For most companies in today’s knowledge economy, the workforce is the supreme driver of performance. So what happens when a keystone worker, or a slew of workers, leaves?
Since early 2001, American companies have laid off 3.6 million workers, according to consultancy Challenger, Gray & Christmas. And let’s not forget about retirements. According to the Bureau of Labor Statistics, 19 percent of baby boomers holding executive, administrative or managerial positions are expected to retire by 2008.
The loss of so much knowledge and experience will be a huge blow to organizations. “When someone leaves or is laid off, it is, in effect, a disposal of assets,” says Hamilton Beazley, chairman of the Strategic Leadership Group, a consultancy based in Washington, D.C.
Is there a way to retain employee knowledge even after the employees are gone? Beazley, coauthor of Continuity Management: Preserving Corporate Knowledge and Productivity When Employees Leave, thinks he has the solution. His continuity management program is designed to capture and cultivate operational knowledge before an employee leaves the company.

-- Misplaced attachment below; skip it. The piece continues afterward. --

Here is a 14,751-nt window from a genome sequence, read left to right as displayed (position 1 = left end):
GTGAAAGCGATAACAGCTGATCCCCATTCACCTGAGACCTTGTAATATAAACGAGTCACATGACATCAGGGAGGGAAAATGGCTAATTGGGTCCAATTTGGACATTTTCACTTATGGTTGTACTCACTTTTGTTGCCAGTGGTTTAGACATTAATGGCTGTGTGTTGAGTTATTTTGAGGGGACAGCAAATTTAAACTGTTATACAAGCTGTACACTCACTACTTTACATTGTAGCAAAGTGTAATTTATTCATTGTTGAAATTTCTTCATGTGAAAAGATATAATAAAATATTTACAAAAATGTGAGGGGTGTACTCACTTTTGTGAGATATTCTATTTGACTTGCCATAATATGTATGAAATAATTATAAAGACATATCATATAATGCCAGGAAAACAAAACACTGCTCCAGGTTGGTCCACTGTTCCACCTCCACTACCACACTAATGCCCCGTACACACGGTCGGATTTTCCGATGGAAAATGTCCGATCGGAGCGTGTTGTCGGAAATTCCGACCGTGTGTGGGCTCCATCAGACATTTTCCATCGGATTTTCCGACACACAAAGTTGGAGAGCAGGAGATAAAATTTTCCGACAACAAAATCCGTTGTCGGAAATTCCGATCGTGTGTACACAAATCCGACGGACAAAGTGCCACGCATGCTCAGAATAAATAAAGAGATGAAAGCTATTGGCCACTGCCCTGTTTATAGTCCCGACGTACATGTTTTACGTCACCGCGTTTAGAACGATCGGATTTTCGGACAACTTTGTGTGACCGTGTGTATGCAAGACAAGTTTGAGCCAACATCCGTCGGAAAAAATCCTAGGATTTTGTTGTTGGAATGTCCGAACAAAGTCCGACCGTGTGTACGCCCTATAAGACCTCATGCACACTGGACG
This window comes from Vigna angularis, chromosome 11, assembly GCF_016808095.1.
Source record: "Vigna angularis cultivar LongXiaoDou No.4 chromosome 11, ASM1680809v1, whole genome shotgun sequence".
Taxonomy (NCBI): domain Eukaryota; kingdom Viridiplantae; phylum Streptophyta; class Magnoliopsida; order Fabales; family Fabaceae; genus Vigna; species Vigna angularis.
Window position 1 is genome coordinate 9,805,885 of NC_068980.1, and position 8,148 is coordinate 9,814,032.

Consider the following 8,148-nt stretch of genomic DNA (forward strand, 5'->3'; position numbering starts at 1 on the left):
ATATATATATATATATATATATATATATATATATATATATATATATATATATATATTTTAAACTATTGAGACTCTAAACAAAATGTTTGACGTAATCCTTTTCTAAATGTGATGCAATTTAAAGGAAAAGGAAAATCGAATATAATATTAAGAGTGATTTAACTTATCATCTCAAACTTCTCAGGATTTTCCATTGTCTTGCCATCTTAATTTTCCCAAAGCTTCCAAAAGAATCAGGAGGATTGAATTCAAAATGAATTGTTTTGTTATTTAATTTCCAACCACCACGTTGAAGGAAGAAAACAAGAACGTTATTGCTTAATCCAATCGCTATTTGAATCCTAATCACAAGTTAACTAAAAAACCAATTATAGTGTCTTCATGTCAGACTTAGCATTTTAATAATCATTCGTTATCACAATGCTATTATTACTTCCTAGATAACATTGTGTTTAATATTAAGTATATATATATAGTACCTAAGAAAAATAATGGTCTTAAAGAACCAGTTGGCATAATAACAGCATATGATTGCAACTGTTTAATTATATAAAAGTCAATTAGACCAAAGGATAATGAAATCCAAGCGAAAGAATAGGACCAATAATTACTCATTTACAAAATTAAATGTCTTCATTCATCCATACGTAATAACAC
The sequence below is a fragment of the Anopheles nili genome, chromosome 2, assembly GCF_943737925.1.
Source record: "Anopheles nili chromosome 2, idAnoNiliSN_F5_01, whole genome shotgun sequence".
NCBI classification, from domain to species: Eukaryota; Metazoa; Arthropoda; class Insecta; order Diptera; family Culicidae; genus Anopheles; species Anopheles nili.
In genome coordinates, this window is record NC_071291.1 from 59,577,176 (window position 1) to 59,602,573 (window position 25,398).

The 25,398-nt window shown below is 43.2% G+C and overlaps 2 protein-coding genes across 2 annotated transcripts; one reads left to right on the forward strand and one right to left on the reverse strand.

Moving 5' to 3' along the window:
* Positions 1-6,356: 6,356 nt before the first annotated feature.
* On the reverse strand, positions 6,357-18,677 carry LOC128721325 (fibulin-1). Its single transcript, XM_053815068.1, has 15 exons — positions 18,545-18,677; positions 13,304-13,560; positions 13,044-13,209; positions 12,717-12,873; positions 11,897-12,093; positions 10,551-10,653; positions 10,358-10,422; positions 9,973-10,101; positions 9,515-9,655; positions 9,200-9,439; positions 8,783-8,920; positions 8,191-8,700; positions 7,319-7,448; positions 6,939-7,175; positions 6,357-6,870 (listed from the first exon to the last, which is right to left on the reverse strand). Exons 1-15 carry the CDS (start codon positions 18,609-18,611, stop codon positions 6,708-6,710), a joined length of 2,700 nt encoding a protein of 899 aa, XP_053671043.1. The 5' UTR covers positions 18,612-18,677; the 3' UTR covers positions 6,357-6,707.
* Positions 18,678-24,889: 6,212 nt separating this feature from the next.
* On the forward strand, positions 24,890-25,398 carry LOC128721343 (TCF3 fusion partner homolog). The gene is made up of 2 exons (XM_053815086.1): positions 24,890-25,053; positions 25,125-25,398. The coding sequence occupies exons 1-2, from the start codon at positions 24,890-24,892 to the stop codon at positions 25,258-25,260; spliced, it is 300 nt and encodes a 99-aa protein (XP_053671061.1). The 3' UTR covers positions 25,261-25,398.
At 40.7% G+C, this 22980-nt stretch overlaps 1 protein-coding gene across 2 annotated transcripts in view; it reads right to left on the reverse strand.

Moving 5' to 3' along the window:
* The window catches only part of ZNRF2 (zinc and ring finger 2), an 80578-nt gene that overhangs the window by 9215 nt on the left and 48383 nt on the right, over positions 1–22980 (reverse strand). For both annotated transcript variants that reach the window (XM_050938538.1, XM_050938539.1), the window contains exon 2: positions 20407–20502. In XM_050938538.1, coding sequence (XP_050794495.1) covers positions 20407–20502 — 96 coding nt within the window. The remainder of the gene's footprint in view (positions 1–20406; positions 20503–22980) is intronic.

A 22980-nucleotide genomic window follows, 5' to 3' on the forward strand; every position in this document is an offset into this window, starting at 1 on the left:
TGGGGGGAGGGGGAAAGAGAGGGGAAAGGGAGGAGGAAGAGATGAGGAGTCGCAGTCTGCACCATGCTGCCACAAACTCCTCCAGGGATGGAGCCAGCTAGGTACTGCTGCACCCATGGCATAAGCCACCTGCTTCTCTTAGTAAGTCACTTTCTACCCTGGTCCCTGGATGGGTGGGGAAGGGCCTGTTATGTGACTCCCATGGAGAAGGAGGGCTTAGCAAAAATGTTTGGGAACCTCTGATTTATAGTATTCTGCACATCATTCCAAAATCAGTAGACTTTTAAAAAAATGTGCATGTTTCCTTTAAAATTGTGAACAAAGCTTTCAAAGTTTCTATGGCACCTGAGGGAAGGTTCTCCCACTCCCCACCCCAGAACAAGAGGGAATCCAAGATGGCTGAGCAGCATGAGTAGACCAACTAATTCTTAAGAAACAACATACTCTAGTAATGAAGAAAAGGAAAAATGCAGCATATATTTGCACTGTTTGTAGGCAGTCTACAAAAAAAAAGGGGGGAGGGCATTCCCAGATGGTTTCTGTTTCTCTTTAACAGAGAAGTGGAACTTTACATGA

In a nutshell, employees complete questionnaires (derived from a master list of questions in 22 categories), describing what they do and how they do it. They update the fields regularly. The outcome is knowledge profiles that can be passed along to successive workers. “The knowledge profile is the DNA of the organization,” says Beazley.
But will workers be willing to dissect themselves and their duties? Only 53 percent of U.S. employees trust upper management, according to survey company International Survey Research. To spur employee participation, Beazley advocates a rewards and promotions program.
Some companies have instituted initiatives similar to continuity management. For instance, Pfizer’s Retaining Knowledge Program focuses on people in strategic roles who are transferring or retiring. But Beazley says a more comprehensive effort is necessary: “[Pfizer’s program is] only for retiring and transferring employees, and in the information age, that’s not sufficient.”
To retain their knowledge, he says, companies must institute a new daily requirement of employees. “What I haven’t seen is a comprehensive, widespread approach,” Beazley says. “[An initiative] that harvests [knowledge] routinely and regularly as part of doing the daily business.”